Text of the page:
State legislators can do the same. They now have a powerful tool that allows them to examine the counties that are lagging behind and are not equipped to prosper and attract a skilled workforce and economic investments. Conversely, those organizations or companies looking for employees with certain skill sets, like numeracy, could also use it as a planning tool.
Q: How can policymakers and public servants use this tool in response to the COVID-19 pandemic?
Soroui: COVID-19 has caused monumental change nationwide, including millions of people losing their jobs and incomes. According to the data, the pandemic is hitting already disadvantaged populations the hardest, including racial minorities and blue-collar workers, whose jobs require them to be physically present, such as the hospitality industry. White collar employees can more often work remotely and are more likely to have maintained employment.
Using Skills Map results, policymakers can identify areas with a high concentration of low performing adults, which could be considered economically high-risk, and provide them additional assistance. In conjunction with the U.S. Department of Labor’s unemployment data, the mapping tool can help determine the scope of need.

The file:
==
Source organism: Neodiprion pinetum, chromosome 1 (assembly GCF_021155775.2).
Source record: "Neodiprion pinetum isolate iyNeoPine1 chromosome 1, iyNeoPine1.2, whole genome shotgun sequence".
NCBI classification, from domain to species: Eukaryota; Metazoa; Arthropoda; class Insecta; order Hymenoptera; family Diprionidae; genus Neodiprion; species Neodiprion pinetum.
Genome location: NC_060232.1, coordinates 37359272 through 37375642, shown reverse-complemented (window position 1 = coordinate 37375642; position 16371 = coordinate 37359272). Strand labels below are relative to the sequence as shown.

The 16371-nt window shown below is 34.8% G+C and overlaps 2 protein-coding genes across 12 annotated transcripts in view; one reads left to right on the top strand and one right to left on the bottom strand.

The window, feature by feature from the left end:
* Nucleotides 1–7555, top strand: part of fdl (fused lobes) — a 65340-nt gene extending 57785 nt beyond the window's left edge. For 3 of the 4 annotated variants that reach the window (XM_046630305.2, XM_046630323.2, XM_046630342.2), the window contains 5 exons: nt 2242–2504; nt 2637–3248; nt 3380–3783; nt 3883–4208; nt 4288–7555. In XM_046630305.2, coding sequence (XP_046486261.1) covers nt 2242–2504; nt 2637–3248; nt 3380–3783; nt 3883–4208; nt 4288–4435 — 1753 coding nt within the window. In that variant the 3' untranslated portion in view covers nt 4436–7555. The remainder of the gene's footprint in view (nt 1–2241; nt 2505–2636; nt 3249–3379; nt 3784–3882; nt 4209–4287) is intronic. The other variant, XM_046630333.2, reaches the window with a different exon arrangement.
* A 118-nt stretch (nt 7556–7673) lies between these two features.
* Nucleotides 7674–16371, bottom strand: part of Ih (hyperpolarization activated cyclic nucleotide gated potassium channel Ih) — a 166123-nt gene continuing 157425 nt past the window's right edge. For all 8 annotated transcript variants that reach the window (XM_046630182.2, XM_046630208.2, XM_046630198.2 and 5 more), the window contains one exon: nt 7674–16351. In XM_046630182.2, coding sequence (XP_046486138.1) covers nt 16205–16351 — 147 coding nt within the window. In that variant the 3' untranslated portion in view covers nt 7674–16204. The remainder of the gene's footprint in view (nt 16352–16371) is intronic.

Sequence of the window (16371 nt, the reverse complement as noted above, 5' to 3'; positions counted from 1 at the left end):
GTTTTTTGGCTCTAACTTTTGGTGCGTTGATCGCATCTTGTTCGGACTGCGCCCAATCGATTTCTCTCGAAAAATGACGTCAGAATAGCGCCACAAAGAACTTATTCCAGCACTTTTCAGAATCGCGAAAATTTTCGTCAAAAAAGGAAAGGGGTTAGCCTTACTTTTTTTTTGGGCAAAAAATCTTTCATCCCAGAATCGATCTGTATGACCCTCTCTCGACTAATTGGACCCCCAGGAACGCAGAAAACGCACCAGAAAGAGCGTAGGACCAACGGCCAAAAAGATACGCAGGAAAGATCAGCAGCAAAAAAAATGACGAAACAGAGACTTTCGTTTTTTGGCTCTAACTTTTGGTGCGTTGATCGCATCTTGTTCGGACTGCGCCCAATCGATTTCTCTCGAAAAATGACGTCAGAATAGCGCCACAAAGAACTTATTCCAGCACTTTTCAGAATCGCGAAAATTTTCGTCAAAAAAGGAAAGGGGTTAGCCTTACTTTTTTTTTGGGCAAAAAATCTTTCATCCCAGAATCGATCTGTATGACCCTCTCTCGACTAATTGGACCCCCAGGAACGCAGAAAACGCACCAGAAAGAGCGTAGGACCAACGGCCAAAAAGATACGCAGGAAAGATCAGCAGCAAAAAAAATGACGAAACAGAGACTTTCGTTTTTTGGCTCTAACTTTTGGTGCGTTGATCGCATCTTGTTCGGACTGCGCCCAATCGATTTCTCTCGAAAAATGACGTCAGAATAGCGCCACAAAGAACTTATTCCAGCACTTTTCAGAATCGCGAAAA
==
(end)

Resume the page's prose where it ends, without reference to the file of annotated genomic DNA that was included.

Additionally, the tool can help guide communications experts who need to disseminate COVID-related health information. In order to make these communications effective, local health administrators can tailor the language and complexity of the message according to the literacy and numeracy skills of the local population.
The PIAAC skills map could also help with education-related challenges. Parents have been tasked with supporting or directing their children’s education during the pandemic-related school closures. Students may be at higher risk for learning loss if their parents don’t have the basic literacy or numeracy skills to support their children’s education. Legislators can use the PIAAC Skills Map to identify counties that are likely to have high percentages of low-skilled parents and provide additional educational support and resources for parents of K-12 students.